Arranging music is extremely rewarding but it is not without its challenges. In looking at my own early arrangements as well as mentoring other arrangers, I’ve learned to watch out for certain pitfalls. Avoiding these five common mistakes is one way you can make sure your arrangements don’t come across as amateurish.
1. Over Arranging
A lot of new arrangers feel like they have to put everything they’ve ever learned into every arrangement. Sometimes this means that an arrangement is needlessly difficult or that there is so much going on in the accompaniment or the orchestration that it competes with the melody. It can also mean that musical ideas don’t get the time they need to be developed and appreciated fully. A good arrangement guides the listener by keeping the musical focus on the things that are most important. Being ruthless and cutting ideas (saving them for future arrangements of course) is sometimes the best thing you can do.
Ron Simpson, a mentor of mine in college, taught about the “golden brick rule” in his songwriting classes. The basic concept is this: In a wall constructed entirely out of golden bricks, no individual brick is going to stand out, even though they are all shiny and valuable. On the other hand, if you place a single gold brick into a wall made of red bricks, you’re not going to be able to look at anything else! The same is certainly true of arranging. Don’t try to constantly reinvent the wheel, but make sure you choose a few moments to throw in something special.
2. Sticking Too Closely to the Source Material
Let’s be clear about something: there’s absolutely nothing wrong with writing an arrangement that sounds like the original. That’s one of the reasons we arrange—because we hear a song and we want the chance to perform it. But sometimes arrangers shoot themselves in the foot by being so faithful to the original source material that they refuse to change certain practical things that are going to hamper the performance. Maybe the original is in an uncomfortable key for your singers, or the original rhythms are too advanced for your students. It could be that the orchestration of the original is so busy that it makes balancing with your choir impossible. Or perhaps the original is too long for what you need it to be. There are a host of small things like these that don’t change the character of the original song but go a long way towards making your arrangement accessible to performers.
3. Using Too Much Copy/Paste
This manifests itself primarily in two ways: Arrangements that are too long and arrangements that are too boring. When determining how long an arrangement should be it is helpful to think of it in terms of the whole concert program. On its own a five-minute arrangement might seem fine, but in the context of a 30-minute concert it might feel long. Is it designed to be a concert opener? A quick change of pace? A short encore? The function of the arrangement, or how you intend to use it, will tell you how long it needs to be.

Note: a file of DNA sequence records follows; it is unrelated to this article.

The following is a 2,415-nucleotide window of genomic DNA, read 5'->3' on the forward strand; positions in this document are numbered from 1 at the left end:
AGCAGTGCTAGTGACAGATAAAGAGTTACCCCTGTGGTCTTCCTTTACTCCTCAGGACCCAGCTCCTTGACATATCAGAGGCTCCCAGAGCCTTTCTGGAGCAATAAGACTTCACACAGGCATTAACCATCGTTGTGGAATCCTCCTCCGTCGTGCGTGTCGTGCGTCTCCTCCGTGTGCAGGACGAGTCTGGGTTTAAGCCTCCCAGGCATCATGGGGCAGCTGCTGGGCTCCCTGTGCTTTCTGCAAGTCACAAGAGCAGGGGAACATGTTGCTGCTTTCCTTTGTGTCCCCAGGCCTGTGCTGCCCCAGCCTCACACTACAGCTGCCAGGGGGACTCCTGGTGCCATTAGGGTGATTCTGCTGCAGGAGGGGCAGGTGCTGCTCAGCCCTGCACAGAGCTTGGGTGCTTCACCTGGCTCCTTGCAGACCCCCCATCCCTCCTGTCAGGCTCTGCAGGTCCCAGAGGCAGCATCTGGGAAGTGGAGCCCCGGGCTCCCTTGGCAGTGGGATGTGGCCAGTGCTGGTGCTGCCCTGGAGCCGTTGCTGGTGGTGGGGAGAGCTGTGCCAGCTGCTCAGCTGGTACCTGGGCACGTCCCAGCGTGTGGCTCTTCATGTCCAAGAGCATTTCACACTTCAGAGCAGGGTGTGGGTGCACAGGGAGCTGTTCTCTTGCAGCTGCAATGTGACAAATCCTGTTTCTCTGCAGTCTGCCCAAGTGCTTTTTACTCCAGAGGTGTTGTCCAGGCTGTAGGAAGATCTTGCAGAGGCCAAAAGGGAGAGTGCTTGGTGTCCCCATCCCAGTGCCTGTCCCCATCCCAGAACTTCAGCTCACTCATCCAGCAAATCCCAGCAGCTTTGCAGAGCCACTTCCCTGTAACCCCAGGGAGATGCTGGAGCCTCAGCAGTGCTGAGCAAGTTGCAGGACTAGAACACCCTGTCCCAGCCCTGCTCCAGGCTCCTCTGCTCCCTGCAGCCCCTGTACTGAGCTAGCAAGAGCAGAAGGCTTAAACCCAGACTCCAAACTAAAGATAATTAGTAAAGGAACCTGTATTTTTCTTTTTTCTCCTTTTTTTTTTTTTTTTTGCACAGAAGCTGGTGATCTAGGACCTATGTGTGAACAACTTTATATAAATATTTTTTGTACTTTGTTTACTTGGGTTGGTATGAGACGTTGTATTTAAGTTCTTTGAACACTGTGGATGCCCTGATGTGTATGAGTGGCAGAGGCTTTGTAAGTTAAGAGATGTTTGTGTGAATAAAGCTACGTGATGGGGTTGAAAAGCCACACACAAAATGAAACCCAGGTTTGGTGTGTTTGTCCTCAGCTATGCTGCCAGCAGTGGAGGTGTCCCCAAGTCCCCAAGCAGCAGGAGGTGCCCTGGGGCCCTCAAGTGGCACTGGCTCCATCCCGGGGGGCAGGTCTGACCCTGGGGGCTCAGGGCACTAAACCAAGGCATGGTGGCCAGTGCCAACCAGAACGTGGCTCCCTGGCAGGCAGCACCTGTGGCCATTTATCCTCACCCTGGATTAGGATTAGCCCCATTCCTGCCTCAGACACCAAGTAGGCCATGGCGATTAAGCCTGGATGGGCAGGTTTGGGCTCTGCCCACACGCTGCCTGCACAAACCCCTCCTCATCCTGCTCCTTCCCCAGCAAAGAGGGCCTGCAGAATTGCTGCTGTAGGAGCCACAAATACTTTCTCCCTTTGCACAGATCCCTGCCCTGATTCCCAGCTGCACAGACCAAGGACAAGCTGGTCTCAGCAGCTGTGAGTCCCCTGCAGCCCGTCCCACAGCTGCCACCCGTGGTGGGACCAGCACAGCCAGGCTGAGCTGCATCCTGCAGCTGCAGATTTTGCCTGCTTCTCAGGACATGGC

Nothing in an arrangement should ever repeat in exactly the same way. NOTHING in an arrangement should EVER repeat in exactly the same way. NOTHING IN AN ARRANGEMENT SHOULD EVER REPEAT IN EXACTLY THE SAME WAY. (see what I did there?)
This is where copy and paste (one of the arranger’s greatest tools) can become your enemy. This is especially true when arranging popular songs with repeating choruses. Avoid the temptation to just copy the chorus or add a repeat sign. There are so many ways to change things up: using different dynamics, changing the accompaniment, altering the tempo, reharmonizing, revoicing, and so on. Variety is the key to any successful arrangement.
4. Not Knowing Comfortable Ranges
This is perhaps the most obvious sign of the amateur arranger. There’s a big difference between what is “playable” and what is “comfortable” for a particular instrument. For most instruments (especially brass) there is a tremendous difference in timbre between the upper and lower registers, so although something might be easily playable, the resulting sound may not be exactly what you had in mind.
When writing for choirs, it’s important to keep in mind not only the comfortable ranges for each of the voice parts, but also the type of vocal placement (chest, head, belt, etc.) required to sing in a certain register. What you’ve written for the choir may be easily singable, but if the sopranos are forced to use their head voice while the altos are deep in their chest voice you may have difficulty getting the parts to blend. Similar problems can occur when vocalists are asked to sing around their break.
5. Sloppy Score and Part Preparation
This one goes without saying but I’m going to say it anyway: your scores and parts need to look professional and be free of errors. An otherwise great arrangement can be easily hobbled by parts that are riddled with typos, misprints, and formatting problems. The sheet music should contain all the information necessary for a performer to execute your creative vision without any additional instruction. Don’t assume that your performers will interpret the music in a certain way—make your intentions clear in the music. Avoid the temptation to rush through this part of the arranging process just because it’s boring!